So ... today I need to mail an oversize envelope and don’t know how much it will cost. I head to the post office. And what do I find there but a line! Right there in the post office in the middle of the day. Can you believe such a thing?

There is one postal worker taking care of two customers. There is a woman standing to the side whose conversation with the postal worker has apparently been interrupted by the intrusion of customers. There are two more customers waiting their turn. I join them. That makes seven of us all together. I can name three of my six companions, including the employee. The loiterer has a familiar face but I can’t come up with a name.

As we wait, the postal worker pauses to look us over and says, “I sit here for an hour with no one and then you all come at once. I swear that people get on their phones and plan these things.” We all pleasantly agree that such a thing is not beyond us. I mention that I sometimes tell the checkout people at the grocery store that we customers conspire back in the frozen food aisle so that we can all head to the registers at the same time.

By this time, the two front customers are leaving and the next person steps forward. The lady now at the counter comments that the parking lot at the grocery store is typically full when she arrives and empty when she comes back out. The postal worker reports that she went to the store for a dozen eggs yesterday and they cost $24.95. Yep, I can identify with that. That’s about what it costs me to go in for a gallon of milk.

It was the chocolate milk that was on sale that was part of the problem, she says. Hmm... milk is on sale this week? I make a mental note.

The door opens and closes, admitting a local businessman and a woman I presume to be his wife - an Old Order Amish couple. (How is it that in 28 years of dealing with this family business, I don’t remember ever seeing his wife before?) He looks at the crowd and expresses the opinion that such a line can only be caused by a lack of efficiency. I look at the busy postal worker and say, “It’s a good thing she didn’t hear that.” His response is quick. “I’d say it to her face.” As a twinkle comes into his eyes, the image of another younger face comes into my mind. His grandson! I had never noticed a resemblance between them. But there it is, that same little smirk. I consider commenting on what I have just noticed but my slow wit combines with remembering the report that the grandson and his young family have been “shunned” for nonconformance to the Amish lifestyle to shut my mouth. His wife fills the silence, reminding him that he has a business and that she has sometimes seen lines there.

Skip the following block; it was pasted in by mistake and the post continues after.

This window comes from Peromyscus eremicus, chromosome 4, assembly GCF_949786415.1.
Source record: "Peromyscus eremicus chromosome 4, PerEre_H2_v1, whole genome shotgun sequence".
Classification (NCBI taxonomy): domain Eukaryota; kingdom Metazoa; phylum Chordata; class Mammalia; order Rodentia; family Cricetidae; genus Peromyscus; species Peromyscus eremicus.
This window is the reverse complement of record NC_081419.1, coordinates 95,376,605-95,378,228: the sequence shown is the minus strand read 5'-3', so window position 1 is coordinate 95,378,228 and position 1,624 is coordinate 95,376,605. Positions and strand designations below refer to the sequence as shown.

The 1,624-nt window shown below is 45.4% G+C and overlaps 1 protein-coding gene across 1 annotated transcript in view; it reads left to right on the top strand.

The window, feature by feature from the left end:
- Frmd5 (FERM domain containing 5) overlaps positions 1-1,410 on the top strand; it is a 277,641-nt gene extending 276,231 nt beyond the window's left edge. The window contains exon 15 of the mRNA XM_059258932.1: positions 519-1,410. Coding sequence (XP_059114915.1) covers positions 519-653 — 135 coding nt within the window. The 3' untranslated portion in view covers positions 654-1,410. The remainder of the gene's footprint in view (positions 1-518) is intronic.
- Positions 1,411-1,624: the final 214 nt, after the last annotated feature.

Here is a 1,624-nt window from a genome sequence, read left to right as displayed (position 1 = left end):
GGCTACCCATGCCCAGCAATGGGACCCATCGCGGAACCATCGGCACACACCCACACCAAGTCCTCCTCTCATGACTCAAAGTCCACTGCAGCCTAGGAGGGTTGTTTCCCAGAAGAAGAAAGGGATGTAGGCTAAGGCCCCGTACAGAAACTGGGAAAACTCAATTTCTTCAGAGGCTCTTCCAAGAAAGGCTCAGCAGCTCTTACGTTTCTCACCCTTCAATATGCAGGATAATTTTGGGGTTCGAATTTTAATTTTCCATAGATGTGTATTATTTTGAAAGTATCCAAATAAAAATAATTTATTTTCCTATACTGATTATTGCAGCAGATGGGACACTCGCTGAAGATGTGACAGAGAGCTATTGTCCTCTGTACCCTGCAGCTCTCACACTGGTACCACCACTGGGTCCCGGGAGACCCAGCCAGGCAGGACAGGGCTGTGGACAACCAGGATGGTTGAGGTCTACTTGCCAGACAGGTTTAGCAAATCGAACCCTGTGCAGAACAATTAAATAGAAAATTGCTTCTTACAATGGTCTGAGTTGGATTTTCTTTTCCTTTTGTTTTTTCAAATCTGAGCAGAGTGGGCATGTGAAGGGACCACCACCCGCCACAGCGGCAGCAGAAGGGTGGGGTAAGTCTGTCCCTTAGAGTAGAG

The door opens and closes. One customer leaves, another comes in. The loiterer gives up on whatever conversation she had been having before the pace quickened and tells the postal worker she'll catch her later. I am now on deck for service but still part of the stand-by group.

I say to the newcomer: “If I’d known I’d see you here, I would have brought your pictures from the library.”

She responds: “I almost stopped by after you closed to see if anyone was still there.”

We then discuss the charming old photos of her parents as children which she left at the library this morning to have copied.

Meanwhile, another postal worker comes in, perhaps returning from a late lunch. The customer ahead of me has been served but is still gathering her paperwork. Both workers now offer me service. I hesitate and choose the new line. As I hand over my envelope, I hear an argument behind me about who should be next. The businessman insists that he has more business to transact and should give up his place. The newcomer insists that she is in no hurry and will wait her turn. She wins and the businessman takes his place beside me and lays down his parcel.

“I need you to clear up a little point of contention," he says. “Aren’t I always nice in here?”

“Oh, yes. Always,” the workers respond with maybe a hint of sarcasm. As he turns in triumph to his wife, one of the workers tells her, “You must be a saint!” The other points out that he is completely outnumbered by the five women present and should be careful what he says about women. (Is there maybe some history between these people?)

My envelope is weighed and the postage computed. As I walk out the door, there is no longer a line at the post office. Man, it can really ruin a day to have to stand in a long line like that. I can see why people complain so much about it.

Or not. A nice warm break on a cold day with friendly, smiling people and light banter in a nice little post office in a nice little town. What’s not to like? These are "the good old days".